At this time it may also be appropriate to reproduce added information at hand here over the scandals at Air Tanzania to give the readers a better understanding why that airline ought to be wound up and aviation left to the private sector in Tanzania and that either gross negligence, gross incompetence or deliberate attempts to defraud were at the core of that deal:

According to the excerpts available from official audit report by the Controller
and Auditor General (CAG) for the year 2009/10 that was presented to
the Parliamentary Standing Committee on the Public Accounts (PAC) it
is recommended that all officials who caused the delay for the
submission to the Cabinet should be put to task.

Following the continual deterioration of the ATCL (Air Tanzania
Corporation Ltd) its steering committee held a meeting on 1st March 2010,
and came out with the conclusion that to maintain the Airbus contract
is uneconomical because of the following:

(i) The Company has no maintenance facility for Airbus aircrafts
(ii) It has no back up aircraft engine or competent engineers or pilots to
support the operation of the Airbus

It needs about TShs 13.9 billion in 8 months to operate it, noted the CAG
report to the Parastatal Organisations Accounts Committee (POAC) that
has never been made public.

The report affirms: Nevertheless the committees recommendation to send the
matter to the Cabinet for decision was implemented after nine (9)
months while losses were accumulating without any action taken.

Furthermore, whereas the ATCL report dated 14th December 2010,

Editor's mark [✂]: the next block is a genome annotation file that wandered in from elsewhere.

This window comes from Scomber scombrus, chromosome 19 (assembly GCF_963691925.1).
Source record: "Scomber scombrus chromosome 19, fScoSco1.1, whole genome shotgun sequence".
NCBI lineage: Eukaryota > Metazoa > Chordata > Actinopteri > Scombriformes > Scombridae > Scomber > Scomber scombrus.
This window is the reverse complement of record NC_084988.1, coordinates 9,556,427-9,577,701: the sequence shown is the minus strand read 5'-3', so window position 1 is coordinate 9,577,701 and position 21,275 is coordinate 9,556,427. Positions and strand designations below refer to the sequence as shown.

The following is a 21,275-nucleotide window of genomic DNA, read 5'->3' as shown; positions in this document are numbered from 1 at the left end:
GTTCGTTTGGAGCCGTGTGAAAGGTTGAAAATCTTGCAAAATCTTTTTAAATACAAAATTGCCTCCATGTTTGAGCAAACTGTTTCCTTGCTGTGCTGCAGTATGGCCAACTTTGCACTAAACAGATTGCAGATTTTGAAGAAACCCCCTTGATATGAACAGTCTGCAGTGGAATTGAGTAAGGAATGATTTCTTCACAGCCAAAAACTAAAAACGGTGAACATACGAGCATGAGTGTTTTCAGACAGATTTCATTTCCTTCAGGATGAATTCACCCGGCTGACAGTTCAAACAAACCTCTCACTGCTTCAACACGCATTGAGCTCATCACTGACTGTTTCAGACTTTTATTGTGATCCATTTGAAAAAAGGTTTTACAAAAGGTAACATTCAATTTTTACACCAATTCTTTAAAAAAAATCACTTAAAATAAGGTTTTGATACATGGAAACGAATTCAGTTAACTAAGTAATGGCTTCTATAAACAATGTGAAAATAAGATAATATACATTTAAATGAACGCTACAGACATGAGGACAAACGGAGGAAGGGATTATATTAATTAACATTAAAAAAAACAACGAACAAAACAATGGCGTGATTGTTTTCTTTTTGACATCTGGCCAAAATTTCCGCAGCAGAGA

indicated that the aircraft was found painted in Air Guinea livery
during inspection in September 2010, the statement of accounts
submitted by Wallis Trading Inc. showed the lessor continued to bill
ATCL and by 30th January 2010 the debt stood at TShs 322,671, 841,580 as
detailed below, it further said.

The details show that TShs 21,516,217,580 was for unpaid leased costs,
Sh300,960,000,000 for maintenance cost and TShs 195,624,000 for
maintenance supervision costs. This cost is enough to acquire two
brand new aircraft of the same generation at the cost of $100million
per plane.

The CAG also noted that the submitted report is not the requested one
issued by those inspecting the aircraft and recommended it for lease.
The management was still required to provide the requested report.

On January 22 2012 it was reported that CAG had recommended legal
action against government officials involved in the ATCL signing of
the leasing agreement. It was done prior to approval of the government
guarantee, contrary to Government Loans Guarantees and Grants No 30 of
1974 as amended in 2003, as the guarantee was issued retrospectively
seven months after the flawed agreement was signed.

Background on the lease deal:

ATCL leased the A320 from Wallis Trading Inc. for a period of
six years (72 months) but the plane remained in ATCL hands for 48
months, 41 of which it was grounded for major technical maintenance in